The nice thing about this round is that I have a job to go back to if I flub this one. Supply teaching is a lovely cushion of limited prep work and relatively short days, nestled into a glider chair of flexible scheduling and minimal responsibility. (Note to self: best seating analogy yet.)
With that said, I was recommended to this person for the interview, and that means that if I don’t show well, I embarrass my recommender… recommendress… recommendotron by association. And my dad always told me never to embarrass your recommendotrons. He also always told me never to show up to any interview in anything less than a suit and tie, and not to cut toward myself when using a knife or chisel. He is a wise man.
So now, instead of gently coasting through the last week or so of holidays, I have to study up on the minutiae of the Ontario curriculum, memorize the school board’s initiatives, and iron my new pink dress shirt. And I hate ironing.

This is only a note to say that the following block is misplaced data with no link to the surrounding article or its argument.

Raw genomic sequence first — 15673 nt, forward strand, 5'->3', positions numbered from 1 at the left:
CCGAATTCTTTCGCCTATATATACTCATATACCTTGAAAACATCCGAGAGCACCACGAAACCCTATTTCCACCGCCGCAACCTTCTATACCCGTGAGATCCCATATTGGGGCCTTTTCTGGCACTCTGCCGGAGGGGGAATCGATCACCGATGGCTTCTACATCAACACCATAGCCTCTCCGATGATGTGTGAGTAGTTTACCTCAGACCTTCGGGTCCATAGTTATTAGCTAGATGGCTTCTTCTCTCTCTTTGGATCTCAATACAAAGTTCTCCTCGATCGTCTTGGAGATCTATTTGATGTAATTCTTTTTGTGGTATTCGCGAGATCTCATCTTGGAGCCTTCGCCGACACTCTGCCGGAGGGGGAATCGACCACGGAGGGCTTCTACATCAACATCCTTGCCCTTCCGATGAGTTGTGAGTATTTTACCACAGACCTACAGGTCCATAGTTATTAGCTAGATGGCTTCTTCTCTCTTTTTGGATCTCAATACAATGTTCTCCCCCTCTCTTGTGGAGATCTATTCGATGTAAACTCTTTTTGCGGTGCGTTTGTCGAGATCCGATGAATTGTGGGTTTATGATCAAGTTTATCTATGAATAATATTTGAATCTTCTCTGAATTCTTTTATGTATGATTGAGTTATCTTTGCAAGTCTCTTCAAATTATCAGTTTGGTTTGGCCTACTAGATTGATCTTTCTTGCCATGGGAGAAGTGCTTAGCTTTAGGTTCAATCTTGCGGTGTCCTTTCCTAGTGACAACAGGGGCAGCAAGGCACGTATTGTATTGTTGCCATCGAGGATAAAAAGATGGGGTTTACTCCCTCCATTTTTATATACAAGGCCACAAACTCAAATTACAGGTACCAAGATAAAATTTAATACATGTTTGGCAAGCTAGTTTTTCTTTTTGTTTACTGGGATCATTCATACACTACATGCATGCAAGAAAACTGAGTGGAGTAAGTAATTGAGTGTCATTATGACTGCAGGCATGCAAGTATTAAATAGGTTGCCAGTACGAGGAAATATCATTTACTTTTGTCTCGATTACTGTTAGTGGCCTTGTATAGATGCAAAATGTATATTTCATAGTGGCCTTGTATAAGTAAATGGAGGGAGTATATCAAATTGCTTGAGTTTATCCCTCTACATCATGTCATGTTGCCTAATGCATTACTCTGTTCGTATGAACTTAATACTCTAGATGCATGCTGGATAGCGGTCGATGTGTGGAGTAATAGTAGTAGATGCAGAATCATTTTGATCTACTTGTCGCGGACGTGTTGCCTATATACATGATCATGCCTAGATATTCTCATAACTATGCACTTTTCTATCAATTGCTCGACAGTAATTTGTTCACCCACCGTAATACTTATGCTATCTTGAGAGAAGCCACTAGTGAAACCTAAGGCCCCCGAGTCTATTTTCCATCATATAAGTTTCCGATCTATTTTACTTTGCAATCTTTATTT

But I do love this shirt. It has a matching pink-plaid tie to go with it, and I feel it walks that fine line of metrosexual without tottering too much into either camp. Also, Erin helped to pick it out, and I trust her taste in my clothing far more than I do my own. And it was on sale. Put all of that together and you have a winning combination that will, hopefully, mask over my incredible deficiencies as a human being during the interview. Every time that I feel things slipping away from me, I’ll flatten down my new tie and say, “You know, I’m not sure that I’ve ever heard of that approach before, but I can tell you right now that this tie has got it going on! Don’t you think? Damn! Look at it! It’s like a streak of brilliance lying on a field of awesome!”
Then I will settle back down in my chair and hope that the previous question is forgotten.
The plan is effectively foolproof.